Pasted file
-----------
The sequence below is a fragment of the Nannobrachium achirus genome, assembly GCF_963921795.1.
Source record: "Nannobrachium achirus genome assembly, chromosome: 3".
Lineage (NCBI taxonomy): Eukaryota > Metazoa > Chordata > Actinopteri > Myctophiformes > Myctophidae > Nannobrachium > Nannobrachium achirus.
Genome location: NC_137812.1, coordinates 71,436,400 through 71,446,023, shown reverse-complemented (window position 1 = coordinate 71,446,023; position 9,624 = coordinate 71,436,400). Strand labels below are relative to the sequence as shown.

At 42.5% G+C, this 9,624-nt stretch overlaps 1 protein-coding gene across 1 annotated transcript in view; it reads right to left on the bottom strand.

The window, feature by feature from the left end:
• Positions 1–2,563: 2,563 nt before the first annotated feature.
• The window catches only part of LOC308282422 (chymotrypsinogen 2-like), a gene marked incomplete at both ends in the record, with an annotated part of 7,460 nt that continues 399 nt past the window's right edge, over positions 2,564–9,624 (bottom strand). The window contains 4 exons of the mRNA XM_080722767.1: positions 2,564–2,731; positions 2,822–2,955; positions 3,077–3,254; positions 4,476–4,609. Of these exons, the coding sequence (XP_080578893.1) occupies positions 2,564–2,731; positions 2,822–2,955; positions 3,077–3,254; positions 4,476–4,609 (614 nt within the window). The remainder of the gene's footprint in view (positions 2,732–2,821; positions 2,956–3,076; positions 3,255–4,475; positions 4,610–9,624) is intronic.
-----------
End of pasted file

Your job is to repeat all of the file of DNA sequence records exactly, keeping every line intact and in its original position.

The sequence below is a fragment of the Nannobrachium achirus genome, assembly GCF_963921795.1.
Source record: "Nannobrachium achirus genome assembly, chromosome: 3".
Lineage (NCBI taxonomy): Eukaryota > Metazoa > Chordata > Actinopteri > Myctophiformes > Myctophidae > Nannobrachium > Nannobrachium achirus.
Genome location: NC_137812.1, coordinates 71,436,400 through 71,446,023, shown reverse-complemented (window position 1 = coordinate 71,446,023; position 9,624 = coordinate 71,436,400). Strand labels below are relative to the sequence as shown.

At 42.5% G+C, this 9,624-nt stretch overlaps 1 protein-coding gene across 1 annotated transcript in view; it reads right to left on the bottom strand.

The window, feature by feature from the left end:
• Positions 1–2,563: 2,563 nt before the first annotated feature.
• The window catches only part of LOC308282422 (chymotrypsinogen 2-like), a gene marked incomplete at both ends in the record, with an annotated part of 7,460 nt that continues 399 nt past the window's right edge, over positions 2,564–9,624 (bottom strand). The window contains 4 exons of the mRNA XM_080722767.1: positions 2,564–2,731; positions 2,822–2,955; positions 3,077–3,254; positions 4,476–4,609. Of these exons, the coding sequence (XP_080578893.1) occupies positions 2,564–2,731; positions 2,822–2,955; positions 3,077–3,254; positions 4,476–4,609 (614 nt within the window). The remainder of the gene's footprint in view (positions 2,732–2,821; positions 2,956–3,076; positions 3,255–4,475; positions 4,610–9,624) is intronic.